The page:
iOS Development from an Android background

A translation between Android and iOS terminology

The vast majority of developers and startups are usually tasked with porting their iOS first apps to Android at some point. If you’re building natively this process is a lot more complex and it’s a whole new world to learn about. It’s a lot less common however to take the opposite route i.e. porting from Android to iOS. At TapTag however we built our Android app first and over the past few months we set about building the iOS version. As we near release I thought I could share some helpful tips for Android developers making the transition.


iOS apps can be natively built with either Objective-C or Swift. While there are other options we’ll only discuss these as they are by far the most popular. Coming from Android you’re most likely used to Java. While Objective-C has long been the standard language used to develop Apple software, they recently launched Swift an all new language with C-like syntax that’ll let you get up to speed a lot faster. It also works with existing Objective-C code so it’s definitely the way to go.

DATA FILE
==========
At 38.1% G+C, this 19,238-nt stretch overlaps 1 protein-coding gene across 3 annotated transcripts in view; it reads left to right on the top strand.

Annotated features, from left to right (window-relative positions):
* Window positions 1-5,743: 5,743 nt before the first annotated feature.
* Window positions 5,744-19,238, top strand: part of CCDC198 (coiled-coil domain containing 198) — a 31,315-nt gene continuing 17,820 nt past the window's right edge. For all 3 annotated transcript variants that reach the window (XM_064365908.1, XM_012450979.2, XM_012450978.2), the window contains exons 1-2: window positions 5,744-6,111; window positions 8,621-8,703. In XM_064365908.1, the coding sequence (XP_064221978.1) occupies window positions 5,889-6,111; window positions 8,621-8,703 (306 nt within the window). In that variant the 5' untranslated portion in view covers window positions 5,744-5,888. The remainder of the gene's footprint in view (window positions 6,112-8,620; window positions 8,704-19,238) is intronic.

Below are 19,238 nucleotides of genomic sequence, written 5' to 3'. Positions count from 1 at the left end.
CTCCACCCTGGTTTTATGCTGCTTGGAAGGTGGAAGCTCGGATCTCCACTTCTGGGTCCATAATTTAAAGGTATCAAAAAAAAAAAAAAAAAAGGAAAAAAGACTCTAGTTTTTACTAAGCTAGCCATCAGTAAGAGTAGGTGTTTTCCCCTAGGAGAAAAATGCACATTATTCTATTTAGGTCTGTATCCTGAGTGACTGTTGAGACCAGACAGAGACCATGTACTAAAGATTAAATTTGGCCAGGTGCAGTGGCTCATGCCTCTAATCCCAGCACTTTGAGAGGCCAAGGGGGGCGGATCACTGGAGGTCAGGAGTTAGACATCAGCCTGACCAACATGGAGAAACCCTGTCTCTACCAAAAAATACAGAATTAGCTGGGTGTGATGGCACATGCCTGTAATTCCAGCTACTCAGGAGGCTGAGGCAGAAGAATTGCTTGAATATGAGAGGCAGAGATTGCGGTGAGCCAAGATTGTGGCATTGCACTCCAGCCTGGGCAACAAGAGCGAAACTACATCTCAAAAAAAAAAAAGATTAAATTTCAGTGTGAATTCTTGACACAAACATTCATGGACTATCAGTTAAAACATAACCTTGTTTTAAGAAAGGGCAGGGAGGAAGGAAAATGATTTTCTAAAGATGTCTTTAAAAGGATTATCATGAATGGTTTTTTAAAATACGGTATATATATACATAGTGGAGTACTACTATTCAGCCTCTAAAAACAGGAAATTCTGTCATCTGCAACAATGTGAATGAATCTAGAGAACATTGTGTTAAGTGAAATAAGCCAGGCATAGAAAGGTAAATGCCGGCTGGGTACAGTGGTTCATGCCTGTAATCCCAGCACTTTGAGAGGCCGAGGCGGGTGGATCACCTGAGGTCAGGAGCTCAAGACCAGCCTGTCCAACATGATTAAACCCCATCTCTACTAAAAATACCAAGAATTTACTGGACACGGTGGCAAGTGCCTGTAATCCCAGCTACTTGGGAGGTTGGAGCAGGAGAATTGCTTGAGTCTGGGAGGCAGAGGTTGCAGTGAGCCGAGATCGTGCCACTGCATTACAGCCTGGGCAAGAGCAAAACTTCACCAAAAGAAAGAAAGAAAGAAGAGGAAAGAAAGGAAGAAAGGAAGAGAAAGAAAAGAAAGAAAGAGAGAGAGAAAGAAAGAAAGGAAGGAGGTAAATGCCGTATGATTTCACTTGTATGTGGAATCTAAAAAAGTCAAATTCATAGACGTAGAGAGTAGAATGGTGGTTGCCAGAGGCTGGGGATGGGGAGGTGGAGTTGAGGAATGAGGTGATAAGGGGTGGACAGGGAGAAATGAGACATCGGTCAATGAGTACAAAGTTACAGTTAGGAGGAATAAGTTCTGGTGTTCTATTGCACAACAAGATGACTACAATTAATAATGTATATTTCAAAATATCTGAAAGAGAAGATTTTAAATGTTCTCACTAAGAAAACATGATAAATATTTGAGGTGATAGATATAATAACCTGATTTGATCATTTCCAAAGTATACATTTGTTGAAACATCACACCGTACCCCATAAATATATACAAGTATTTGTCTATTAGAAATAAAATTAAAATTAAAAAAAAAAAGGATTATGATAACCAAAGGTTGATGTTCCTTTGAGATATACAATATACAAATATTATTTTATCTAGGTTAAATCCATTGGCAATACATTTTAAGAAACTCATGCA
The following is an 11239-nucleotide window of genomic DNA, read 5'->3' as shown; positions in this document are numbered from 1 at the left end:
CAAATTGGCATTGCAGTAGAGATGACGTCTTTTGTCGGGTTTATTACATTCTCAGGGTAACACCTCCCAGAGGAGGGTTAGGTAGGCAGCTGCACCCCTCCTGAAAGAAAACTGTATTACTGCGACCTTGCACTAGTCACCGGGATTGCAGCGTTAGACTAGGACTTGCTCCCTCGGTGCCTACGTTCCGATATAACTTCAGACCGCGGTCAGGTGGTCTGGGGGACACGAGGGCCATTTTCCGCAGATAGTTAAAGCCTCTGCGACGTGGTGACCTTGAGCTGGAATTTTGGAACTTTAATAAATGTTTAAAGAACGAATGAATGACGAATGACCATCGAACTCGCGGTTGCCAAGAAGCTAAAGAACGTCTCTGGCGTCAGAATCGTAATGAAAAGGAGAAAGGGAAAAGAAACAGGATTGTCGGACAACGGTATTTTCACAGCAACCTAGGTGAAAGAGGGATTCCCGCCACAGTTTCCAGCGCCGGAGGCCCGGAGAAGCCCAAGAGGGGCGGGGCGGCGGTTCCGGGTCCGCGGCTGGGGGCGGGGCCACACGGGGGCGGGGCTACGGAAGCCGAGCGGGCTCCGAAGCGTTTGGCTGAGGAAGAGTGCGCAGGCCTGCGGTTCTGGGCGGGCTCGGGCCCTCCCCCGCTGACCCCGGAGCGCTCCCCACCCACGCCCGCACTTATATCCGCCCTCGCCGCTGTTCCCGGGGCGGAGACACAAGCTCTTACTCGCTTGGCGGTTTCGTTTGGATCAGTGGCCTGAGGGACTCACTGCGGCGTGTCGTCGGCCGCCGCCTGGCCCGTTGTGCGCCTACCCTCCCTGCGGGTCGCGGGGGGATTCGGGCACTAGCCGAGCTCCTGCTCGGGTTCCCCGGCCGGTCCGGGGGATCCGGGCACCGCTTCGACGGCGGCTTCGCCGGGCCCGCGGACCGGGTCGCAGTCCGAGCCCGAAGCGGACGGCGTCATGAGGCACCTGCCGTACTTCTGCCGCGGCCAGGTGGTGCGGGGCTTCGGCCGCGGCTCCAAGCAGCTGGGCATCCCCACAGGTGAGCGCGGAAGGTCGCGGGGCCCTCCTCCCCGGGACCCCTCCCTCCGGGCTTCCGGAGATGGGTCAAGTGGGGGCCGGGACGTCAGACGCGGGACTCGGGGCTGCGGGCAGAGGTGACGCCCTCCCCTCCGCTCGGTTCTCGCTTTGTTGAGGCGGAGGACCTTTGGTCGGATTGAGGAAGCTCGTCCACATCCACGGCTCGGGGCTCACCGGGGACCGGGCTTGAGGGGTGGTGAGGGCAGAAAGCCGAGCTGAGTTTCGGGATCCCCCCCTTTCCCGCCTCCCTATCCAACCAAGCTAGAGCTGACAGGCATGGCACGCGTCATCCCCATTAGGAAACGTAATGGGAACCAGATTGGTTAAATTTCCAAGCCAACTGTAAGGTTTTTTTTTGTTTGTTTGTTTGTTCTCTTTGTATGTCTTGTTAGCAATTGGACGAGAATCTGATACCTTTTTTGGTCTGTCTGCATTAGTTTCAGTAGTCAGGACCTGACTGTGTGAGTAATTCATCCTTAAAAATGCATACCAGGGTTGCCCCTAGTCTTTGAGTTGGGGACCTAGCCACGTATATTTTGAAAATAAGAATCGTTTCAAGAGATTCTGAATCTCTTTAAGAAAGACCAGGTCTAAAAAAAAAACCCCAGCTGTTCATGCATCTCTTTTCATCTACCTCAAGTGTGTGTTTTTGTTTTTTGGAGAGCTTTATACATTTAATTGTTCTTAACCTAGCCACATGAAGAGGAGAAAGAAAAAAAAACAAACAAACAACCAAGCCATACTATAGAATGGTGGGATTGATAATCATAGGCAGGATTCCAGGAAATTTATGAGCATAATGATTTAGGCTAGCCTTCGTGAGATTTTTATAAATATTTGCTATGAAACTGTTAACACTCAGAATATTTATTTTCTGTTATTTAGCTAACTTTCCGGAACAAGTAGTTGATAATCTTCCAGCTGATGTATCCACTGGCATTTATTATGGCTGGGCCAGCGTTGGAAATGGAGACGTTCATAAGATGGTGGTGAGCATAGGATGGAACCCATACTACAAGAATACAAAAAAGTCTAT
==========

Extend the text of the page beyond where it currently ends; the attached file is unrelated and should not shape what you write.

Android Studio has been a revelation to the Android world and long gone are the days of Eclipse. In the iOS world there’s an equally(maybe more stable) fast and user friendly IDE called XCode. Simply install from the App Store and you’re good to go. No fiddling with anything else.

App Screens

Activity = ViewController

User Interface

iOS apps utilise a nifty visual tool for designing interfaces called the Storyboard. The Storyboard lets you connect your ViewControllers to each other and coordinate transitions between them. You can drag and drop interface components and configure them just as you would with Android IDEs.

Transitions between Screens

startActivity(Intent) = Segue
Segues serve the same functionality as starting an activity through an intent. One really cool feature that XCode has is the ability to create a transition to another screen without writing any code. It saves some time and you’ll quickly wish Google would do the same.


ListView/RecyclerView = TableView

Simply create a TableView or TableViewController to get the same list functionality that you’re used to. This also has methods for populating each item in the list similar to Adapters in Android.

Dependency Management

CocoaPods are the iOS equivalent of Gradle’s dependency management and your podfile shares similar functionality to the Android app-level gradle file. Just add your dependencies to the file and it’ll handle downloading and updating those packages.


APK = Archive

Interfaces = Archive

Emulator = Simulator

The End?

That’s some of the most common things I’ve found that will help make those early steps a bit easier. If you have any you’d like to add feel free to let me know and we can have a useful resource for developers making the transition.

I make products and write about tech, life, & everything else | Building @inboxreads @waveradioco

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